If you’ve been following our blog, you will not be surprised to hear that we think Fall is the best time to visit Tuscany. And I’m not just talking about an early September jaunt tacked onto Labor Day weekend. The deeper you get into October and November, and the darker and colder the days become, the better.
Several things are happening that conspire to make this such a magical time in Tuscany. The weather is cooling off, the leaves are changing colors dramatically, and the rain starts to fall, washing away the remnants of tourist season. The streets of Florence and other major hubs are more empty, yet all business is in full swing now that the August shut-down has passed.
A couple of years ago I took an Art History class in Florence, taught by the wonderful Elaine Ruffolo. Our group would meet somewhere in town every Thursday and spend a few hours walking the museums and monuments, learning about the city’s fascinating history as told through its art and architecture. She was fond of telling us that late fall is her favorite time in Florence. When the class began in October I didn’t give that statement much thought. But as time wore on, I knew what she meant. The streets were crisp and clean from rain, and we had the incredible buildings we visited all to ourselves!
In the Fall, Italians, in their cool coats and leather boots, far from hiding from the weather, are feeling quite festive. Over the last couple of weeks, we have written about truffle season and our beloved Brunello grapes being harvested now. Italians appreciate the treasures brought forth by the changing weather, and they celebrate. Some great Fall festivals and events are listed here:
Chianti Classico Wine Festival in Greve— This one is actually in September and, unfortunately, it can sometimes be a little hot, which is not ideal for the wines. But when I attended this a couple of years ago, it was cold and raining, and I had a fantastic time. Dozens of local wineries converge onto the small, charming central piazza in the town of Greve to display their wares. As a visitor, you buy a ticket and a wine glass, and get to fill it with tastes as you stroll the booths. There is also delicious olive oil to be tried and local artwork displayed. It’s a fun event!
Sagra delle Castagne (chestnut festival)— In the town of Marradi, nearly the entire month of October is spent celebrating the chestnut harvest. Food stands offer chestnut pastas, jams, cakes and other desserts, and of course roasted chestnuts. For an especially fun adventure, you can get to Marradi via steam engine from Florence.
Granfondo del Brunello— If you think that wine and biking don’t mix, Tuscans are here to prove you wrong. Each year, locals and visitors alike take to their road bikes for this 34-mile bike tour through the breathtaking hills near Montalcino in southern Tuscany, the heart of the Brunello region. For some participants, this is a race. For others, more an opportunity to taste wines along the route, which takes in the region’s best vineyards. There is a 20-mile “mini Brunello” route for some in the latter category. That’s where you’d find me.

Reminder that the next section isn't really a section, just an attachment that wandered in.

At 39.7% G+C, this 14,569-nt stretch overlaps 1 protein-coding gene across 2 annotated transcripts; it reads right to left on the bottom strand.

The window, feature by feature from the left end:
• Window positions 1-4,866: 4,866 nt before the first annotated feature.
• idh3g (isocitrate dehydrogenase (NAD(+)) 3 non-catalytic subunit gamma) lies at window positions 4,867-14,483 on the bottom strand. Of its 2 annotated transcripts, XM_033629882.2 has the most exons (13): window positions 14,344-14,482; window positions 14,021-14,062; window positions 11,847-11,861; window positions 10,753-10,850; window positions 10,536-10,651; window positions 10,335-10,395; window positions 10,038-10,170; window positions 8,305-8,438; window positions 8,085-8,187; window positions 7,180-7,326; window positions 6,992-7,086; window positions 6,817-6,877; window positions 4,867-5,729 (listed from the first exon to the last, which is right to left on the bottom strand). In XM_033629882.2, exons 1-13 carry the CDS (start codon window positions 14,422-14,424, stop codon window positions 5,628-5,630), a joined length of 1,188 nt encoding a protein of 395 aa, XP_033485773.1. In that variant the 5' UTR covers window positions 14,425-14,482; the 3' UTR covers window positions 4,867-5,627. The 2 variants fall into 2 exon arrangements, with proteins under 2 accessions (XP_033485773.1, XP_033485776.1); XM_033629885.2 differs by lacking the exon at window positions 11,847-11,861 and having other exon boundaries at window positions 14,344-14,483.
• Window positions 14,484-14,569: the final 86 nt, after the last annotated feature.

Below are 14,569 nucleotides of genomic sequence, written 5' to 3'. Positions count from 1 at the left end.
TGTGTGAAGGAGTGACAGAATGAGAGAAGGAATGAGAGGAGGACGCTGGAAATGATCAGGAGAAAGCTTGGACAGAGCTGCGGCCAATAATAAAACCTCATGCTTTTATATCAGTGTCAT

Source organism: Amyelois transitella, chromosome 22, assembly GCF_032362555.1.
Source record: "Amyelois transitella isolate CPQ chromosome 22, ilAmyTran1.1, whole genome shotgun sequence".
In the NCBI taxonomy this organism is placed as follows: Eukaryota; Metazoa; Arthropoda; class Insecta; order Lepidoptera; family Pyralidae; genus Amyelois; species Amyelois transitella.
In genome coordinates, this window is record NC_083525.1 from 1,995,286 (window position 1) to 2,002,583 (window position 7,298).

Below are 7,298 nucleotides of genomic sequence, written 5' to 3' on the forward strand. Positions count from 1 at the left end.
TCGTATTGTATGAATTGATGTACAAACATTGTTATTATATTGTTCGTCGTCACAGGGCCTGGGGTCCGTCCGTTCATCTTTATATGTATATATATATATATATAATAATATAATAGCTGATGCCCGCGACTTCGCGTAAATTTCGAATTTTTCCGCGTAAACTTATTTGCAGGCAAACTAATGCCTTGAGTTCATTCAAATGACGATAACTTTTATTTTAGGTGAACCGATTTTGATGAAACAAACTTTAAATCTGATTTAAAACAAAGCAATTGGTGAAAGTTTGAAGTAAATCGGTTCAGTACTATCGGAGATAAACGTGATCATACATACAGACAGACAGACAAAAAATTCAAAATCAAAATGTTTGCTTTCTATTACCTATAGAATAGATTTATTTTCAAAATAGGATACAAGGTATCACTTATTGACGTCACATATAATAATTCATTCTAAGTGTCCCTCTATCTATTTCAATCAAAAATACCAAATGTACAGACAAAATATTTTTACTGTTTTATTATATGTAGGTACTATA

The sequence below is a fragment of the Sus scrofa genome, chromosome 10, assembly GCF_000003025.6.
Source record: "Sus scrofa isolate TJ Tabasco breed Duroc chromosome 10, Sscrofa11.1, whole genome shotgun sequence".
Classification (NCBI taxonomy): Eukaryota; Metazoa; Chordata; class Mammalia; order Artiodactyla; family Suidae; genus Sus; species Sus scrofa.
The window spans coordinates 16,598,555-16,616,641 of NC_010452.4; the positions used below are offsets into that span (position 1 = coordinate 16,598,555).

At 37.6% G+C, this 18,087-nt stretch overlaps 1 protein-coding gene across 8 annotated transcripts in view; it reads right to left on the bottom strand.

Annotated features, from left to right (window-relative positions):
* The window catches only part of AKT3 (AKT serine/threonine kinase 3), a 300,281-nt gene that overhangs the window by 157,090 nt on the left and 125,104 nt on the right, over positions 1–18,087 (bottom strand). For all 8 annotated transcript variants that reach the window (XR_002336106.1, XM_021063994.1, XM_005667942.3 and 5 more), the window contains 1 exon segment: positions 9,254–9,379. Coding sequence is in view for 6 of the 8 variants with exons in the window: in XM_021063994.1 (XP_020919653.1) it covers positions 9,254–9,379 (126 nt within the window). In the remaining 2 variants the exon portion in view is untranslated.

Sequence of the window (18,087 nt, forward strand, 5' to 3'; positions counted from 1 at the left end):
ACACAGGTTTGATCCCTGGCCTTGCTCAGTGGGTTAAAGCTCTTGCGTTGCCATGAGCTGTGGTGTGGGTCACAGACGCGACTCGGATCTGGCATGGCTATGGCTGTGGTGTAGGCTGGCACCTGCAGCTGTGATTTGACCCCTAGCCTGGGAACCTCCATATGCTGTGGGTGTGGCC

The White Truffle Festival of San Miniato— Only in the Fall may you join the truffle hunters in the lush hills near San Miniato west of Florence. In a recent post, I talked about the town’s famous festival, which is celebrating its 46th year this November.
What do Tuscans do for Halloween?— Well in the town of Borgo a Mozzano, north of Lucca, they party away the day and night. I haven’t been to this event, but I’ve heard that this is the biggest and best Halloween celebration in Tuscany, and that thousands of locals arrive for the day to walk the streets, enjoy the decor, food, drink and party scene. Sounds fun.
The Medici Dynasty Show in Florence— This is something I’m dying to see and just hoping it will still be happening when I return to Florence in March. The Medici family ruled Florence and then all of Tuscany for decades during the Renaissance, and their patronage is responsible for much of the creativity and genius that built the city and its artistic heritage. Of course, the family’s saga was not without its ups and downs. The Medici Dynasty Show is a piece of “museum theater” that tells this family’s fascinating story in a humorous and interesting way (in English). The venue is a Baroque church within a former convent, right in town.
And finally, something fun for Dan Brown fans taking place this particular Fall— The movie from his best selling novel Inferno was set and largely filmed in Florence. On October 6th, the film will be screened for a press audience at the Odeon theater, followed by a press conference at the Palazzo Vecchio. The next day, there will be a private event at the beautiful Forte Belvedere, with all the key players in attendance, including director Ron Howard, star Tom Hanks and author Dan Brown. Apparently Forte Belvedere was the cast & crew headquarters during filming. (Lucky!) The event that was available to the public sounds like it was the best of all. On the evening of October 5th, scenes from the film were projected onto the Arno river in front of the Ponte Vecchio bridge. A massive spray of water was used as the screen. Inferno, set in both Florence and Venice, was a fun read for this Italophile, and I am looking forward to catching the movie.